School’s out!

 
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  It’s summertime, and that means the school is out. Another school year has gone by for my kids. This year has been a challenging year for them. We had move to a new place. Although it wasn’t a long distance move, they needed to switch school. I remember my 9-year-old was upset and struggling because he wasn't used to the new school, new teacher, and new friends. He was having problem with this one specific kid who ends up being his best friend. I am proud of my kids’ growth in the midst of change and were able to adapt and perform well in the new environment. Of course, it won’t be possible if it wasn’t for my wife’s care and support throughout the school years, keeping the kids well fed and helping with their homework after school. However, besides their mother, each of my kids has another important person in this school year who guided and took care of them during the day - their teacher.


  I am grateful that most of my kid’s teachers have been loving, patient, and dedicated. They spent an year with my kids, and that’s no small feat! I love my kids, but I can barely handle them for a few hours alone. Imagine I am stuck in a room with 10-15 of them! Moreover, I have to be able to give them individual attention and keep track of their progress throughout the year. Twice a year they have to deal with the pressure of talking to each of their students’ parents about their child. After all of that, they need to go home and take care of their own kids. The more I think about it, the more respect and appreciation I have for their teachers. This is why I do a portrait of their teacher each year. It’s just a small gesture from me to show my appreciation.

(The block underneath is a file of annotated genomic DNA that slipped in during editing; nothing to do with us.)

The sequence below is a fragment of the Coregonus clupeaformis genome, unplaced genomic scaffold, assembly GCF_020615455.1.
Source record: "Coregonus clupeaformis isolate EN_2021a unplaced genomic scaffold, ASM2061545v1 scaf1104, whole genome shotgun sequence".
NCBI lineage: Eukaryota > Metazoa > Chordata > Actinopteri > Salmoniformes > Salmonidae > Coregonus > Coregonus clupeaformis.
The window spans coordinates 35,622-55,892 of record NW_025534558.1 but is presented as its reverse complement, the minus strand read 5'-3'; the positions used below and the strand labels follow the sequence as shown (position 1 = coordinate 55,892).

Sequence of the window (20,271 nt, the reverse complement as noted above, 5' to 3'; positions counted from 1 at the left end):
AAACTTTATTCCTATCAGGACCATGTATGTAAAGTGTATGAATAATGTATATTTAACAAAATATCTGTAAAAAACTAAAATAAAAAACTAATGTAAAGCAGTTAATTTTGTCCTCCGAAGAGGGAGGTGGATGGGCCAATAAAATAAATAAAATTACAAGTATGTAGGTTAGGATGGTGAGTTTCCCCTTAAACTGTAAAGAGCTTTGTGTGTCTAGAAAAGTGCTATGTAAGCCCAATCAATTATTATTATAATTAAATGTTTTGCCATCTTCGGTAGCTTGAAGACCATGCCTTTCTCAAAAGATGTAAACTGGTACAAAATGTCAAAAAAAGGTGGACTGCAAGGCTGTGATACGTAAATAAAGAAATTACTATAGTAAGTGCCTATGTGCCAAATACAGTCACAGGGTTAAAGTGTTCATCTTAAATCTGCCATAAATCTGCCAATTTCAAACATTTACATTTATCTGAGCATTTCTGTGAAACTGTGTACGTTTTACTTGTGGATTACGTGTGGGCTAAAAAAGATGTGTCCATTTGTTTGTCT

As an artist, I don’t want to paint the negative in the world. There are many social commentary art and literature out there that’s spreading anger, criticism, sarcasm, or even hate.  I respect artists who want to make a difference in the world, and I do believe everyone has a different way of doing it.  However, my calling as an artist has always been about celebrating the good and the beauty of things that many might have overlooked. We are living in such an overwhelming time. Internet and media are like floodgates of information that open every day trying to drown us. In the midst of that, I want to elevate the everyday individuals who matter to us. Celebrate the fond memories that shape the good and love in us. Painting my children’s teacher is something I committed to every year. I hope every time when the teachers see the art I given to them, they will be reminded that they are appreciated and how important they are to each child in their classes.

 I want to end this week’s blend with a poem Katrina wrote to us the parents. Katrina is my 9-year-old’s second-grade teacher. Every time I read this poem my eyes well up, and I want to share this with you:

I give you back your child, the same child you confidently entrusted to my care last fall. I give him/her back inches taller, months wiser, more responsible, and more mature then they were then. Although he/she would have attained their growth in spite of me, it has been my pleasure and privilege to watch him/her personality unfold day by day and marvel at this splendid miracle of development. I give him/her back reluctantly, for having spent months together in the narrow confines of a crowded classroom, we have grown close, have become a part of each other, and we shall always retain a little of each other. Ten years from now if we met on the street, your child and I, a light will shine to our eyes, a smile to our lips, and we shall feel the bond of understanding once more, this bond we feel today. We have lived, loved, laughed, played, studied, learned, and enriched our lives together this year. I wish it could go on indefinitely, but give him/her back I must. Take care of them, for they are precious. Remember that I shall always be interested in your child and their destiny, wherever they go, whatever they do, whoever they become. His/Her joys and sorrows, I’ll be happy to share. I shall always be their friend.
— Katrina